(xvii) specify the properties and uses of the
metal;
(xviii) identify the appropriate method of
extraction for the metal and its compounds;
(xix) relate the properties of the metal and its
compound to their uses.
(xx) specify the constituents and uses of the various
alloys mentioned.
(xxi) compare the properties and uses of alloys
to pure metals.
Candidates should be able to:
(i) derive the name of organic compounds form their
general formulae;
(ii) relate the name of a compound to its structure;
(iii) relate the tetravalency of carbon to its ability
to form chains of compound (catenation);
(iv) classify compounds according to their
functional groups;
(v) derive empirical formula and molecular
formula, from given data;
(vi) relate structure/functional groups to specific
properties;
(vii) derive various isomeric form from a given
formula;

not go beyond six carbon atoms).
Petroleum: composition, fractional
distillation and major products;
cracking and reforming,
Petrochemicals – starting materials of
organic syntheses, quality of petrol
and meaning of octane number.
(ii) Alkenes
Isomerism: structural and geometric
isomerism, additional and
polymerization reactions, polythene
and synthetic rubber as examples of
products of polymerization and its use
in vulcanization.
(iii) Alkynes
Ethyne – production from action of
water on carbides, simple reactions and
properties of ethyne.
(b) Aromatic hydrocarbons e.g. benzene –
Structure, properties and uses.
(c) Alkanols
Primary, secondary, tertiary – production
of ethanol by fermentation and from
petroleum by-products. Local examples
of fermentation and distillation, e.g.
gin from palm wine and other local
sources and glycerol as a polyhydric
alkanol.
Reactions of OH group – oxidation as a
distinguishing test between primary,
secondary and tertiary alkanols.
(d) Alkanals and alkanones.
Chemical test to distinguish between
Alkanals and alkanones.
(e) Alkanoic acids.
Chemical reactions; neutralization and
esterification, ethanedioic (oxalic) acid
as an example of a dicarboxylic acid
and benzene carboxylic acid as an
example of an aromatic acid.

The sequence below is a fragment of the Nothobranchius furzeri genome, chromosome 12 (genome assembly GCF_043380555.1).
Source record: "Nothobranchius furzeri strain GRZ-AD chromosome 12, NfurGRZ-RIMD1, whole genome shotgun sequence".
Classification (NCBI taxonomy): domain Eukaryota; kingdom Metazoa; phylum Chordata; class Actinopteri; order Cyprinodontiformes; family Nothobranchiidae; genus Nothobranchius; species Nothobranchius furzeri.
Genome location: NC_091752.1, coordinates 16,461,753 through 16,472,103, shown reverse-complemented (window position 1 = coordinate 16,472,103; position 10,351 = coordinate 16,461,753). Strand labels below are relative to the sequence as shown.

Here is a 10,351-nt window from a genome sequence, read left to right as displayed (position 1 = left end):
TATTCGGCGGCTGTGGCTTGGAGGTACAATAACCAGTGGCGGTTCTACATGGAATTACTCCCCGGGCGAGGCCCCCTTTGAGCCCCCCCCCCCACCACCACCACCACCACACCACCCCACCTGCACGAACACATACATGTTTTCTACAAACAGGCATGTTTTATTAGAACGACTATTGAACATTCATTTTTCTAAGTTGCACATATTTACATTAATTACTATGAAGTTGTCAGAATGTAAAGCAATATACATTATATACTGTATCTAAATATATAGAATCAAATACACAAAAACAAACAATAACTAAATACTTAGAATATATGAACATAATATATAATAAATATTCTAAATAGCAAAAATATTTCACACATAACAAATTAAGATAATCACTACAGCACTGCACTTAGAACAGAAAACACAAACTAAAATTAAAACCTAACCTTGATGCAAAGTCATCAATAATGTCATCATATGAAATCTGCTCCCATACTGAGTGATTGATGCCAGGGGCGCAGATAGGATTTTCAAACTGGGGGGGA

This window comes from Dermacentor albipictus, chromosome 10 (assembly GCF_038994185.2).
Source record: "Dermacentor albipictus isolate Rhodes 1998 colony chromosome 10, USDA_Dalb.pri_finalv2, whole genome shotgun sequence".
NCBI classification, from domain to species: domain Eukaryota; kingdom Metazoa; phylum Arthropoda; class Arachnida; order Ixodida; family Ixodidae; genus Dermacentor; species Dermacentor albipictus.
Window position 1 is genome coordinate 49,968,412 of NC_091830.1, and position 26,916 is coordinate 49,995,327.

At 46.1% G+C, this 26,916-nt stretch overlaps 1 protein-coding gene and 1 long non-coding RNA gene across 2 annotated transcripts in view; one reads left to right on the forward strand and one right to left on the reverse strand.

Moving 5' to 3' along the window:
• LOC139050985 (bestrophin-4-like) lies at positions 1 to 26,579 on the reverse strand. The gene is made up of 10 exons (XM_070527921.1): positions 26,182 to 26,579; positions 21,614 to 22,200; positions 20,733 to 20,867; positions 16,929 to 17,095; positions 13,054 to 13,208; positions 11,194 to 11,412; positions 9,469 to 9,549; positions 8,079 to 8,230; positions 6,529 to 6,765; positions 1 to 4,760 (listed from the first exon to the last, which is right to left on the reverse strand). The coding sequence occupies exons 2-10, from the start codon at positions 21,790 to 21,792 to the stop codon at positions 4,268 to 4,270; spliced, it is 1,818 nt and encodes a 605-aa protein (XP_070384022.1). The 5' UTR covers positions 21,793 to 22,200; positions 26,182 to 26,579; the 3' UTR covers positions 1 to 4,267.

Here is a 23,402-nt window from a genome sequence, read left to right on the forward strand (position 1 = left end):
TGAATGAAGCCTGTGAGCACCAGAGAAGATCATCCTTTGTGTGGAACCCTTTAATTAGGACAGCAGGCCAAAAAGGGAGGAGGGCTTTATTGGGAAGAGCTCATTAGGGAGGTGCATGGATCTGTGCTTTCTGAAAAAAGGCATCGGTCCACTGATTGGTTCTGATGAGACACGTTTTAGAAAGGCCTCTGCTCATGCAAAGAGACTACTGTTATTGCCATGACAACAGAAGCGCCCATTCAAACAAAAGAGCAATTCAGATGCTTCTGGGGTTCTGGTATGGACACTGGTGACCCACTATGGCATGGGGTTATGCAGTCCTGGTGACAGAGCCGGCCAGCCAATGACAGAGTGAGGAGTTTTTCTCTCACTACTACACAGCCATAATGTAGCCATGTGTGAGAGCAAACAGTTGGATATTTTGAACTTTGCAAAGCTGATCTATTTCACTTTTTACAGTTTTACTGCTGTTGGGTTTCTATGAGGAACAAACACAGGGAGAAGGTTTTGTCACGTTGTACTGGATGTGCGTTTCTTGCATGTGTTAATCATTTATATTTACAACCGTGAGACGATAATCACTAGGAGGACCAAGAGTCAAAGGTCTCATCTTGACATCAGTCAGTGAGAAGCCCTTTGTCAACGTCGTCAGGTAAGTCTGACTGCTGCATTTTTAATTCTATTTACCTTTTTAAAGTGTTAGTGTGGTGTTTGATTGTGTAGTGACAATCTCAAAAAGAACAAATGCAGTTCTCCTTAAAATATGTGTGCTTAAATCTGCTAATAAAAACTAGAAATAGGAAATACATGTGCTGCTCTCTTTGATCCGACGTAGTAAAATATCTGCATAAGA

(viii) distinguish between the different types of
isomerism;
(ix) classify the various types of hydrocarbon;
(x) distinguish each class of hydrocarbon by their
properties;
(xi) specify the uses of various hydrocarbons;
(xii) identify crude oil as a complex mixture
of hydrocarbon;
(xiii) relate the fractions of hydrocarbon to their
properties and uses;
(xiv) relate transformation processes to quality
improvement of the fractions;
xv) distinguish between various
polymerization processes;
(xvi) distinguish between aliphatic and
aromatic hydrocarbons;
(xvii) relate the properties of benzene to its structure
(xviii) compare the various classes of alkanols;
(xix) determine the processes involved in ethanol
production;
(xx) examine the importance of ethanol as an
alternative energy provider;
(xxi) differentiate between alkanals and alkanones;
(xxii) compare the various classes of alkanoic
acid;
(xxiii) identify natural sources of alkanoates;

(f) Alkanoates
Formation from alkanoic acids and
Alkanols – fats and oils as alkanoates.
Saponification:
Production of soap and margarine from
alkanoates and distinction between
detergents and soaps.
(g) Amines (Alkanamines) Primary,
Secondary, tertiary
(h) Carbohydrates
Classification – mono-, di- and
polysaccharides, composition, chemical tests
for simple sugars and reaction with
concentrated tetraoxosulphate (VI) acid.
Hydrolysis of complex sugars e.g. cellulose
form cotton and starch from cassava, the
uses of sugar and starch in the production of
alcoholic beverages, pharmaceuticals and
textiles.
(i) Giant molecules e.g. proteins, enzymes,
natural rubbers and polymers.
(xxiv) specify the uses of alkanoates;
(xxv) distinguish between detergent and soap;
(xxvi) compare the various classes of alkanamine;
(xxvii) identify the natural sources of carbohydrates
and giant molecules;
(xxviii) compare the various classes of
carbohydrates;
(xxix) infer the product of hydrolysis of
carbohydrates;
(xxx) determine the uses of carbohydrates;
(xxxi) relate giant molecules to their uses.

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Books 2 and 3, Lagos: Longman
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& JME: Ibadan: University Press Plc
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Ibadan: Evans
Uche, I.O., Adenuga, I.J. and Iwuagwu, S.L. (2003). Countdown to WASSCE/SSCE, NECO, JME Chemistry,
Ibadan: Evans
Wisdomline Pass at Once JAMB.